There are several key differences between yoga psychology and psychiatry. Understanding these differences was The Thing that helped to integrate my experiences, from psychosis/extreme mania all the way to garden-variety depression. This knowledge is what allowed me to reject the idea that I was permanently ill, that I would most likely be on and off of medication for the rest of my life, and that bipolar was a thing “I’d always be”an immutable descriptor, and not a good one at that. It has led to healing in a way I couldn’t have previously imagined. It has led to true growth and, although I’m not without all attachments and darkness, a far more stable emotional baseline.

Regardless of how revolutionary these concepts are, they remain misunderstood in our discussions of mental health. We have vague intentions of “reaching out to those with depression,” and of “eliminating stigma.” These statements are of little value without a comprehensive view of the deeper why of mental illness, an ever-worsening phenomenon, predominantly in the most materially comfortable of cultures. The deeper why goes beyond neurotransmitters and genetic predispositions. It considers all of human and universal evolution.

Existence Occurs From Inside-Out

Let’s go back to that first part for a second: In countries where the majority of people have comfortable lives (big houses, good cars, non-life-threatening jobs, regular access to nutritious foods), depression, anxiety, and suicide are rampant. Some are quick to point out that it is our lack of connection to one another that creates these feelings, but this doesn’t quite get to the root of it either. What is the deeper why of this isolation? Why do we suck at making connections, even when we know everyone around us is dealing with the same bullshit we are?

There are plenty of us with dozens of friends and family members we see daily—maybe even share a bed with—yet still, we’re mostly just alone together. If we don’t feel comfortable sharing our honest emotions with the people in our lives (I sure don’t, because apparently my emotions are Not Normal and that feels even worse to know), then we are each living in secrecy, behind various masks. It is only in solitude that we feel at all okay, for at least then our inner isolation matches our environment.

(This is a where a picture of a family staring at their phones while out at dinner would go. I don’t blame technology, but the phones do make it painfully clear how totally resigned we are to each existing in our own small digital worlds.)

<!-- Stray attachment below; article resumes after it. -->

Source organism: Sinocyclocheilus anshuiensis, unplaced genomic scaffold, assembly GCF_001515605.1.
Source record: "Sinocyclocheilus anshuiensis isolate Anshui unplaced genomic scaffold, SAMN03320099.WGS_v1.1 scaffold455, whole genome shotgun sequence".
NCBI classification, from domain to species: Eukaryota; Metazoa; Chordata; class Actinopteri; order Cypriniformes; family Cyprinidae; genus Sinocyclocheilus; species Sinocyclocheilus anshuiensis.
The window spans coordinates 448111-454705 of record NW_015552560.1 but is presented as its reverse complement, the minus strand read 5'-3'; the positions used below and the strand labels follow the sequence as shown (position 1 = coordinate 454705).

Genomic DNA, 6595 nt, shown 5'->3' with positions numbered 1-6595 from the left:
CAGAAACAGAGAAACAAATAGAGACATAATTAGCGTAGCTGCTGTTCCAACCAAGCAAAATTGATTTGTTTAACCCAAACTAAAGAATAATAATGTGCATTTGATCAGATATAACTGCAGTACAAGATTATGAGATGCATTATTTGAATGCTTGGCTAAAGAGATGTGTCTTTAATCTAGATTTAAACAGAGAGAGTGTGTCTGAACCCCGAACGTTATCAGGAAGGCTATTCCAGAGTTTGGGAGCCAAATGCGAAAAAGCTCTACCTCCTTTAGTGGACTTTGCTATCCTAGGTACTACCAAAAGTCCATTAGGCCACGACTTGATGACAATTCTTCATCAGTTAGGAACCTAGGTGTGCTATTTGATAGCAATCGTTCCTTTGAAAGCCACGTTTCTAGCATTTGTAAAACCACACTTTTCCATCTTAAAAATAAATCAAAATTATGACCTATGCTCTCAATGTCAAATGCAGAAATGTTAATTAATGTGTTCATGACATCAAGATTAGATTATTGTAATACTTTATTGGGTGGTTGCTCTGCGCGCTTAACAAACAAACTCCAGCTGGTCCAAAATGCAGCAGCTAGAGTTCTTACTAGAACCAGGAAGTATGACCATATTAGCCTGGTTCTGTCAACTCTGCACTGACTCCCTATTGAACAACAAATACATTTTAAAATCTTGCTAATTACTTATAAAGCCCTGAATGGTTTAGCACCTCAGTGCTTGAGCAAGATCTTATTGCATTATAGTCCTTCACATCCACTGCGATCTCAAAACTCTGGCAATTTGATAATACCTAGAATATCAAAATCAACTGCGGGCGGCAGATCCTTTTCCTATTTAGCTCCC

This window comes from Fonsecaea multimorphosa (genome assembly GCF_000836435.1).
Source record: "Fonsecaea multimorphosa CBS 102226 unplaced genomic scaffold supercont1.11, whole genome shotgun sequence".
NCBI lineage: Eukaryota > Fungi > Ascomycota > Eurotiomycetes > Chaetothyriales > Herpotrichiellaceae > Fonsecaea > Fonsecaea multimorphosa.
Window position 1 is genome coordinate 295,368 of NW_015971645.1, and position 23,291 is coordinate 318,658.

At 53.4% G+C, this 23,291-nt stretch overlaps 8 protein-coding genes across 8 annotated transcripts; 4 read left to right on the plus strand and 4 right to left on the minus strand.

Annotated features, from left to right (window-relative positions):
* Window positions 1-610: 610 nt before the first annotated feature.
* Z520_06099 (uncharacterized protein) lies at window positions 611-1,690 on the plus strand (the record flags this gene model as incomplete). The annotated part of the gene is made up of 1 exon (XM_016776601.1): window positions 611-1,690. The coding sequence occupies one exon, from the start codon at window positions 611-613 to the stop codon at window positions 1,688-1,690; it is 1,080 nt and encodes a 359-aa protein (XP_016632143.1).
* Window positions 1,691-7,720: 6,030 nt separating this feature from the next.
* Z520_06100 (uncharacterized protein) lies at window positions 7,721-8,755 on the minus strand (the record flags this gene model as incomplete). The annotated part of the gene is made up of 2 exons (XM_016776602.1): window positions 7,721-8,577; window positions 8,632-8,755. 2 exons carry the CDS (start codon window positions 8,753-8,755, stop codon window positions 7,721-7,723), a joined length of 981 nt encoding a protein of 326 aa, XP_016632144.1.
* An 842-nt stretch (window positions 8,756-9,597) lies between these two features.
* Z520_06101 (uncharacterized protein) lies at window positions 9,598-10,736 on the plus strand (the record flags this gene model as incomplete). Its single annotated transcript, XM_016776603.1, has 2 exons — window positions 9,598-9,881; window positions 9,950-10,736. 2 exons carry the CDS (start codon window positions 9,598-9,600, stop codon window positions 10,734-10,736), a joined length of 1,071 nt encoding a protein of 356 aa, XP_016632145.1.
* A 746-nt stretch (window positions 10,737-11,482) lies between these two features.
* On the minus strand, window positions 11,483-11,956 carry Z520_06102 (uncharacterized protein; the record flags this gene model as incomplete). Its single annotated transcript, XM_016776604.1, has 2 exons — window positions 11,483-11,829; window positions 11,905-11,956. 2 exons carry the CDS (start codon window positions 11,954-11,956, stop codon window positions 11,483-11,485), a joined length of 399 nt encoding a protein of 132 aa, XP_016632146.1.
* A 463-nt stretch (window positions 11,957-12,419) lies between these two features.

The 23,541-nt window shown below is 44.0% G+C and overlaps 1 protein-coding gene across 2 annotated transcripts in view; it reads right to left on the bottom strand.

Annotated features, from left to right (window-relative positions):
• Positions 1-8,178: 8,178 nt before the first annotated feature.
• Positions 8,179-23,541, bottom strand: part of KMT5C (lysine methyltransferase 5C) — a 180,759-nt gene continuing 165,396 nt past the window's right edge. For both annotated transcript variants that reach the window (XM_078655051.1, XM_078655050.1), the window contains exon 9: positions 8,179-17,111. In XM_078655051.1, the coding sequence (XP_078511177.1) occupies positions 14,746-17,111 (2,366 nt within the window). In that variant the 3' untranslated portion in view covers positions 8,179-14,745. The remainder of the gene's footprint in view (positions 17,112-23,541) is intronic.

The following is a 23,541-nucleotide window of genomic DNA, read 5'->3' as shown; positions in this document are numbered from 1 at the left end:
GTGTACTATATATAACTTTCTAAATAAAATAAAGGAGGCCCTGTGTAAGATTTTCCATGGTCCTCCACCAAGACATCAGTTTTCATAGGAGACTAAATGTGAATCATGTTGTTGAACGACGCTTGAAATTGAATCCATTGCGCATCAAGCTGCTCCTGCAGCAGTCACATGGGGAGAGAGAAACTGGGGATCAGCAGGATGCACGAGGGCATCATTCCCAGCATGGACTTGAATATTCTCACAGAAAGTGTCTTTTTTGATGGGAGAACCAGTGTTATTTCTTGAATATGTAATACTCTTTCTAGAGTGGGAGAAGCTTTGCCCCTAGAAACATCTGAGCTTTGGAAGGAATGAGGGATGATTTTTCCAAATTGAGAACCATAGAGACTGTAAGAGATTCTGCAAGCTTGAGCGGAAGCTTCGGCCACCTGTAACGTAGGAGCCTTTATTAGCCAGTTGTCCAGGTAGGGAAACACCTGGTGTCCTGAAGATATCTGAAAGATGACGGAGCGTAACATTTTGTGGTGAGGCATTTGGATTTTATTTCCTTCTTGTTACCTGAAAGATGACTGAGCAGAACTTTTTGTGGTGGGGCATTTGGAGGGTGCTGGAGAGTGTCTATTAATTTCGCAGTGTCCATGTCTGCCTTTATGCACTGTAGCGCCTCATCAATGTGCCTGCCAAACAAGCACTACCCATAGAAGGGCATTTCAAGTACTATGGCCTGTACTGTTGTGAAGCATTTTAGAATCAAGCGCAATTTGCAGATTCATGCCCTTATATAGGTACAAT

At the very least, this should teach us that our external circumstances don’t matter a whole lot with regards to what’s happening inside of us. This is an enormous false belief within our culture, and yet it is still lived out and passed on: You can arrange your outside life in such a way that your inner world will become happy.

This is never true. It must always go the other way around. Barring extreme situations, your circumstances are not the reasons for your unhappiness; the situations and people that “make” you unhappy are more of a reflection of the unhappiness within. To me this is obvious, as I sometimes fluctuate in emotion from day to day. Small things make me want to go into a fit of rage on bad days, and on good days (or even later that day!  I can still be capricious AF!), seemingly big things can’t even touch me. It is with this knowledge that I proceed, knowing that it is my state of consciousness which determines everything about how I feel.

Inner changes always come first, then they are reflected on the outside.

Choosing to Choose

This is not meant to be a trite “just choose to be happy” post. Choosing happiness in a culture that has programmed you to be miserable is, as it stands, a lifelong journey. Also, choosing happiness is only made possible when one’s survival needs are met; this ensures that they can actually focus their energy on inner work. Summoning all of our strength to go act like we’re okay (at jobs we don’t always feel impassioned about, and I’m putting that in the nicest way possible) when we are totally not okay prolongs the healing process. Being disingenuous is exhausting. It makes us hide. It prevents us from accessing the higher parts of ourselves, a requirement for true stability and joy as well as the continued survival of our species.